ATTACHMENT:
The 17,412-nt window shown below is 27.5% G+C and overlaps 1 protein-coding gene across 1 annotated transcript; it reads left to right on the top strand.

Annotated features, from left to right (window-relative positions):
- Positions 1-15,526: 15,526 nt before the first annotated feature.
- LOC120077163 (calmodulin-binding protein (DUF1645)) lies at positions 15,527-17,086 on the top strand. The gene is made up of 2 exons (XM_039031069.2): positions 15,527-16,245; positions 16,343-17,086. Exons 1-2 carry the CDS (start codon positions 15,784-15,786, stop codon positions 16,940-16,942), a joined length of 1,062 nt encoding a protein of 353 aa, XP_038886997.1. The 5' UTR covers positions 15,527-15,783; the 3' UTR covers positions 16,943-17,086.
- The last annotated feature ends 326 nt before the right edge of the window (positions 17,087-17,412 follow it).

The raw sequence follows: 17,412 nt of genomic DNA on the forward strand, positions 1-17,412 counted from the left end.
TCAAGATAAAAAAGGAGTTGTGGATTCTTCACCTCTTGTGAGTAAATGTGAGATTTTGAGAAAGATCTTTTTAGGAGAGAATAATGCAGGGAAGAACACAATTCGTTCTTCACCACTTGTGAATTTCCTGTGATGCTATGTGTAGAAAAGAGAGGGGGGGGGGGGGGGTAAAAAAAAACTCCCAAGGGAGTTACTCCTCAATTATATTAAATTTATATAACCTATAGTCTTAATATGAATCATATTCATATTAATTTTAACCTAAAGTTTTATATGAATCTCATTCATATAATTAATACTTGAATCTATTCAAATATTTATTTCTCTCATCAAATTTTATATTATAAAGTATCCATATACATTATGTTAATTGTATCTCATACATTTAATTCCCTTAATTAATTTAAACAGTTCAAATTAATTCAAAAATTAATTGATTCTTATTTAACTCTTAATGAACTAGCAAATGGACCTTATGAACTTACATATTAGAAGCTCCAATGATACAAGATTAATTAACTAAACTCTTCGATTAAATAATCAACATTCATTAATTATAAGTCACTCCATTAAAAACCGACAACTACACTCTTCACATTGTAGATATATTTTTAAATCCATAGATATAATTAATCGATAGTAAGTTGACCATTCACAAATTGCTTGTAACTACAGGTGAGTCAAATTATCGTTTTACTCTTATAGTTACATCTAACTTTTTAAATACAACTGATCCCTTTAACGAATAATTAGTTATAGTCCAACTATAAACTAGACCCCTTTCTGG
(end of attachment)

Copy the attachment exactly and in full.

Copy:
The 17,412-nt window shown below is 27.5% G+C and overlaps 1 protein-coding gene across 1 annotated transcript; it reads left to right on the top strand.

Annotated features, from left to right (window-relative positions):
- Positions 1-15,526: 15,526 nt before the first annotated feature.
- LOC120077163 (calmodulin-binding protein (DUF1645)) lies at positions 15,527-17,086 on the top strand. The gene is made up of 2 exons (XM_039031069.2): positions 15,527-16,245; positions 16,343-17,086. Exons 1-2 carry the CDS (start codon positions 15,784-15,786, stop codon positions 16,940-16,942), a joined length of 1,062 nt encoding a protein of 353 aa, XP_038886997.1. The 5' UTR covers positions 15,527-15,783; the 3' UTR covers positions 16,943-17,086.
- The last annotated feature ends 326 nt before the right edge of the window (positions 17,087-17,412 follow it).

The raw sequence follows: 17,412 nt of genomic DNA on the forward strand, positions 1-17,412 counted from the left end.
TCAAGATAAAAAAGGAGTTGTGGATTCTTCACCTCTTGTGAGTAAATGTGAGATTTTGAGAAAGATCTTTTTAGGAGAGAATAATGCAGGGAAGAACACAATTCGTTCTTCACCACTTGTGAATTTCCTGTGATGCTATGTGTAGAAAAGAGAGGGGGGGGGGGGGGGTAAAAAAAAACTCCCAAGGGAGTTACTCCTCAATTATATTAAATTTATATAACCTATAGTCTTAATATGAATCATATTCATATTAATTTTAACCTAAAGTTTTATATGAATCTCATTCATATAATTAATACTTGAATCTATTCAAATATTTATTTCTCTCATCAAATTTTATATTATAAAGTATCCATATACATTATGTTAATTGTATCTCATACATTTAATTCCCTTAATTAATTTAAACAGTTCAAATTAATTCAAAAATTAATTGATTCTTATTTAACTCTTAATGAACTAGCAAATGGACCTTATGAACTTACATATTAGAAGCTCCAATGATACAAGATTAATTAACTAAACTCTTCGATTAAATAATCAACATTCATTAATTATAAGTCACTCCATTAAAAACCGACAACTACACTCTTCACATTGTAGATATATTTTTAAATCCATAGATATAATTAATCGATAGTAAGTTGACCATTCACAAATTGCTTGTAACTACAGGTGAGTCAAATTATCGTTTTACTCTTATAGTTACATCTAACTTTTTAAATACAACTGATCCCTTTAACGAATAATTAGTTATAGTCCAACTATAAACTAGACCCCTTTCTGG